Of course, Muslim, Buddhist/Hindu, and other religions are extremely small categories (i.e., 1 percent or less), and can be undercounted by the GSS, so we rely upon a set of recent Pew Forum on Religion and Public Life surveys that provide precise estimates of their size (Pew 2007, 2008). The GSS also likely undercounts African Americans and Hispanics, so we weight our data to reflect their share in the U.S. census. The PSU (primary sampling units) that the GSS uses at different points in time can also affect the size and characteristics of certain groups. To ensure that the GSS data are fairly representative we compare its findings to alternative surveys that have been conducted since the year 2000 (Table 1). In general, although the estimates differ, the various surveys present a broadly consistent picture, with about half the population Protestant, a quarter Catholic, and about one in eight without religion, with a scattering of smaller groups (Jews, Hindus, Muslims, and other religious groups).
Table 1. Religion data from GSS compared with alternative data sources (age 18+) as percent of sample
Baylor Religion Survey, 2005 (Collected by Gallup), N = 1,721
The variation in findings between the surveys probably stems from a number of factors: the relatively small sample sizes, which can lead to random error; variations in survey approach, most notably stratification procedure and sampling units; the representativeness of the immigrant and minority sample, which may depend on the language of the survey. Some of the variation in estimated group size likely is caused by somewhat different definitions of religious intensity (i.e., Protestant “fundamentalism”). Steensland et al. (2000) advocate the categories Unaffiliated, Other, Jewish, Catholic, Mainline Protestants, Evangelical Protestants, and Black Protestants. We choose to use the somewhat more fine-grained distinction between fundamentalist, moderate, and liberal Protestants employed by the GSS. Both the demography and religious views of these groups differ, thus a dichotomous categorization may be too crude. Finally, we include Hindu/Buddhists and Muslims as separate groups since they have their own dynamics, which are obscured in the “Other” category.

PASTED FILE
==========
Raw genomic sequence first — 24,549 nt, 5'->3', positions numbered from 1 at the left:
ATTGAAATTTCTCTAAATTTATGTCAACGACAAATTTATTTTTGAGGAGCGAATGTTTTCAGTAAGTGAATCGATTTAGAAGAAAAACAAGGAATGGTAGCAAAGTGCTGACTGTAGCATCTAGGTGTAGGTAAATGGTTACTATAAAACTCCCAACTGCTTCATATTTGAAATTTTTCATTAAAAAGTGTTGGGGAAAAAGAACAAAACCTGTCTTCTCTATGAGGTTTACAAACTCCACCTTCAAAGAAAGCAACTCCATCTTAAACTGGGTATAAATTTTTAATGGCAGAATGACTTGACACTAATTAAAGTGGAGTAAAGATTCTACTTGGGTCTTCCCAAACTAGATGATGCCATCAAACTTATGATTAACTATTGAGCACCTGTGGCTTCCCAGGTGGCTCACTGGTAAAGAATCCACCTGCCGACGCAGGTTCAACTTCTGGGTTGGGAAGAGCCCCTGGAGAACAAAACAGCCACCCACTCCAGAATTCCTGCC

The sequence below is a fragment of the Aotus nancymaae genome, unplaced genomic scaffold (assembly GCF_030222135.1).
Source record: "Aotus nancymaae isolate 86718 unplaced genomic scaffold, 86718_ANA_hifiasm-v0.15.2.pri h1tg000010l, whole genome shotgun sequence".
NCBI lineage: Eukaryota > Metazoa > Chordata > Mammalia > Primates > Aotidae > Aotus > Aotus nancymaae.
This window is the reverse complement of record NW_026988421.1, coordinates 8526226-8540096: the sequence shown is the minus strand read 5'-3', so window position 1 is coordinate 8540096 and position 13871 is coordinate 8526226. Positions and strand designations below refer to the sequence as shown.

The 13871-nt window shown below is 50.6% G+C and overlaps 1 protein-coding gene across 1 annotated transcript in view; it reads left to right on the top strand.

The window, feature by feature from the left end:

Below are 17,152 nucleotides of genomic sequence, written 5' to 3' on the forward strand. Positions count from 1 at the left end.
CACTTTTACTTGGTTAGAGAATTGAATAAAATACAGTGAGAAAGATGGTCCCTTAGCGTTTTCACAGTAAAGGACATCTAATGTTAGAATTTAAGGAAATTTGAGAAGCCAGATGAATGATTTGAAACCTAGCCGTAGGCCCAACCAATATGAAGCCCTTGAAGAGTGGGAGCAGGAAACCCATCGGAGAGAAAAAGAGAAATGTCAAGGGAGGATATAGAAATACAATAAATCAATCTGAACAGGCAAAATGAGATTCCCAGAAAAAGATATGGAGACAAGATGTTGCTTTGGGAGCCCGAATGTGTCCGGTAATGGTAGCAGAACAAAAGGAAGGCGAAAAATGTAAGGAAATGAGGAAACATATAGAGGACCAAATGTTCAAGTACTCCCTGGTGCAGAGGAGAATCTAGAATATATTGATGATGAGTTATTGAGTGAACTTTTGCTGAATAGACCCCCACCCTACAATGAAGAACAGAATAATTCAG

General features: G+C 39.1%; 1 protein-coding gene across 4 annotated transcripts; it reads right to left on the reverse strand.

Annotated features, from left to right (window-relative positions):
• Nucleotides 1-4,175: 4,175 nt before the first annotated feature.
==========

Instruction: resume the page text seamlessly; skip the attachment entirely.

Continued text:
No religious affiliation
Our starting year data (2003) are drawn from the GSS for the years 2000–2006. These years were pooled together in order to increase sample size for the base population (N = 12,674) and they are the only available survey years that include both minority religions (notably Hinduism and Islam) and a separate Hispanic category. Figure 1 shows the ethnoreligious composition of our base population in 2003.
Immigration forms a crucial part of the projection, and we introduce an annual addition to each religious group, broken down by age and sex, based on observed immigration. Annual immigration figures come from the Population Estimates Program of the U.S. Census Bureau (2007). The religious affiliation of immigrants is based on CIA data on source country religious composition (CIA 2008). Immigrant age structure is derived from a standard schedule (Rogers and Castro 1981). We assume immigrants are randomly selected in terms of religion in their country of origin, though we accept that there are instances where immigrants are unrepresentative of their homeland's religious composition. Basing our analysis on census data can help to avoid problems related to survey response bias. An alternative data source on affiliation (although not intensity), the New Immigrant Survey (NIS) (e.g., Jasso and Rosenzweig 2006), produces fairly similar proportions for most religious groups (NIS estimates deviate from ours by up to 4.3 percent), although NIS suggests a considerably higher Protestant share (15.7 rather than 7.2 percent). Nevertheless, sensitivity analysis has shown that using NIS estimates would not affect the main results of our projections.3
The aforementioned sources provide us with information regarding base population, age structure, fertility, conversion behavior, and immigration. These provide the inputs we need to undertake population projections. For the United States, the long period available in the GSS (1972–2006) allows us to observe a time series run of conversion and fertility behavior analogous to annual immigration statistics. These are scenario-based multistate cohort-component projections, carried out with the use of PDE projection software,4 a multistate population projection program. We use initial population by age, sex, and ethnoreligious denomination, age- and religion-specific fertility rates, age- and sex-specific mortality rates, and age-, sex-, and religion-specific net migration numbers. In addition, a central input into any multistate projection is the religious conversion rate, such as the secularizing trend from Christianity to no religion, or conversion from Catholicism to fundamentalist Protestantism. Questions are asked about denominational affiliation at age 16, which we cross-tabulate with current denominational affiliation to produce an estimate of conversion flows by sex and age band. We employ both expected and alternate scenarios based on varying fertility, conversion, and immigration assumptions.